When you speak ill of the dead

Syed Alman Zain Syed Alwi

Eddie Hoo, The Heat Malaysia

Even a child knows that it wrong to speak ill of the dead. The boundaries of what can and can’t be said are clear cut. A child can also tell it is wrong to wish death or harm on others.

How then could a bunch of adults post nasty and callous comments on the death of Datuk Syed Alman Zain Syed Alwi, who was Deputy Prime Minister Datuk Seri Ahmad Zahid Hamidi’s son-in-law? Are they so blinded by hate that they could no longer tell right from wrong?

It is said that a little knowledge can be dangerous thing. Some of the commenters on Facebook put the unfortunate demise of this young man down to karma. “This is karma, just beginning. Inform your father to be a good person,” said Weng Seng.

Mok Kam Cheong wrote: “As a Buddhist … I Believe (in) ‘Karma’. This is what the ‘Dhamma’ teaching (sic). So I don’t do evils (sic) because I fear bad karma at the end of the day.”

Are they insinuating that the deceased deserved to die or his family members got their comeuppance? Such self-righteousness could only be due to arrogance and a shallow understanding of the teachings of the Buddha.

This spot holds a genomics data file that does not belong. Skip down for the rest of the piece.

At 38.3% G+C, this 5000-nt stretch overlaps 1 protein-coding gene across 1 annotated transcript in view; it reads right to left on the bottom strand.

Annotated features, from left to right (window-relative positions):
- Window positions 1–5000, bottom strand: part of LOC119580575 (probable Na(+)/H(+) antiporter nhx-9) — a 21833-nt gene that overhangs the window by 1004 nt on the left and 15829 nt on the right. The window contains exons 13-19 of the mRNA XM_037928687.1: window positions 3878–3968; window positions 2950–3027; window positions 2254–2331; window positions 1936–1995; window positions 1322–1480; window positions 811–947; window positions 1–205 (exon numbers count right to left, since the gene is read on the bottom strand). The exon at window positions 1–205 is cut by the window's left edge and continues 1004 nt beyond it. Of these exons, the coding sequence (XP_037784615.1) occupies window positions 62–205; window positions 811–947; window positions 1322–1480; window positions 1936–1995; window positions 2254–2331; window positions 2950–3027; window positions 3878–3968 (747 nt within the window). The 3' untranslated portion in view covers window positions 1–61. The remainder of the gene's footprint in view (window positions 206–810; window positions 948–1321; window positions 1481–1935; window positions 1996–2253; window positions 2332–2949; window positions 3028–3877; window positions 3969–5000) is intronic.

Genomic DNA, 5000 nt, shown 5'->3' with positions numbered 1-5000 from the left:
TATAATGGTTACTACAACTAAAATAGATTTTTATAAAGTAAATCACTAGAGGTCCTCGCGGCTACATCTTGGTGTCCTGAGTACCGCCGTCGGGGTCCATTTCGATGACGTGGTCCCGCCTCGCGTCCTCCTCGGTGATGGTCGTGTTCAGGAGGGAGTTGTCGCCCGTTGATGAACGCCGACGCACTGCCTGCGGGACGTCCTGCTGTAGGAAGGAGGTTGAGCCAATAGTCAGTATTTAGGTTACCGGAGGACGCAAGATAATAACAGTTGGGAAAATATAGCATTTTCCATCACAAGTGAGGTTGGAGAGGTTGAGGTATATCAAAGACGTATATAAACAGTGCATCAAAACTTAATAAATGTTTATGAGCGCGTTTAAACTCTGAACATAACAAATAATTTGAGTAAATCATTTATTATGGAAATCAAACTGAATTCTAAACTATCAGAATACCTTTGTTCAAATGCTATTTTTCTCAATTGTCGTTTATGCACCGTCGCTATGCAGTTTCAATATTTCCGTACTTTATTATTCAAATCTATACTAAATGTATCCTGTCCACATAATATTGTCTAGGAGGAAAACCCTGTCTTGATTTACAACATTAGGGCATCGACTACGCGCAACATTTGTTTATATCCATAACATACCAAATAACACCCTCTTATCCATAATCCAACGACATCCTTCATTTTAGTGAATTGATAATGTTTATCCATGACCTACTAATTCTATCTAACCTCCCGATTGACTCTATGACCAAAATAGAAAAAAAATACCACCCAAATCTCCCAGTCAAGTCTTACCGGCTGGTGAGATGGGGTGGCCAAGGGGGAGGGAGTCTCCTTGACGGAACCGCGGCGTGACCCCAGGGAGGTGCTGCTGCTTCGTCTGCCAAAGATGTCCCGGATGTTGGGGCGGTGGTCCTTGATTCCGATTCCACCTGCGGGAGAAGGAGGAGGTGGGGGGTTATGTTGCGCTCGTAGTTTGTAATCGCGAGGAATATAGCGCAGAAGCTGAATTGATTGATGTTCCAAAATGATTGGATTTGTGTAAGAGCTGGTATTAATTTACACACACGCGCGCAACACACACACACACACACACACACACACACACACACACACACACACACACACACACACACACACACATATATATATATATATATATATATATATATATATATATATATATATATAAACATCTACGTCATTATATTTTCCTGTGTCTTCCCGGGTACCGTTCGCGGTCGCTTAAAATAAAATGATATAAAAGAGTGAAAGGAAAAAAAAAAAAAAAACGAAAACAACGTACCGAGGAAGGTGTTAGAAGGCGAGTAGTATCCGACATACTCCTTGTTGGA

Remarks that are filled with sarcasm, hostility, coldness, and arrogance are usually from people who think that they are free from even the smallest of sin.

Since they are brave enough to put a name and a face to their nasty remarks, they must really believe in what they said. It only illustrates the amount of hatred they harbour against others.

It takes maturity to disagree with the politics of a person without hating him for it. Sadly, our society is not cultured enough to discern between disagreement and animosity. Otherwise, there wouldn’t be unnecessary rancour in the social media.

We don’t speak ill of the departed because the person is no longer around to counter what we have said. Besmirching the reputation of recently deceased people will certainly cause pain to the people’s living friends and family.

In Syed Alman’s case, what heinous act did he commit to deserve such crude remarks?

Our norms of civility preclude criticising anyone immediately after their death. Tact and diplomacy must always be shown to spare the feelings of family.

Since the dead can’t cry out for justice, it is the duty of the living to ensure that they don’t suffer any injustice.

We have to condemn these adults who are setting poor examples for the younger generations. They must apologise to the bereaved family for inflicting more hurt on them instead of consoling or giving them comforting words.

Then there were those who wished death on others. This shows how cold-hearted some Malaysians can be.

“I wish your father also goes like him. You too can go together. Goodbye,” Teh Hon Seng wrote.

The inability to feel sorry for another person’s suffering shows that we are losing touch with morality. Just where is our society’s moral compass?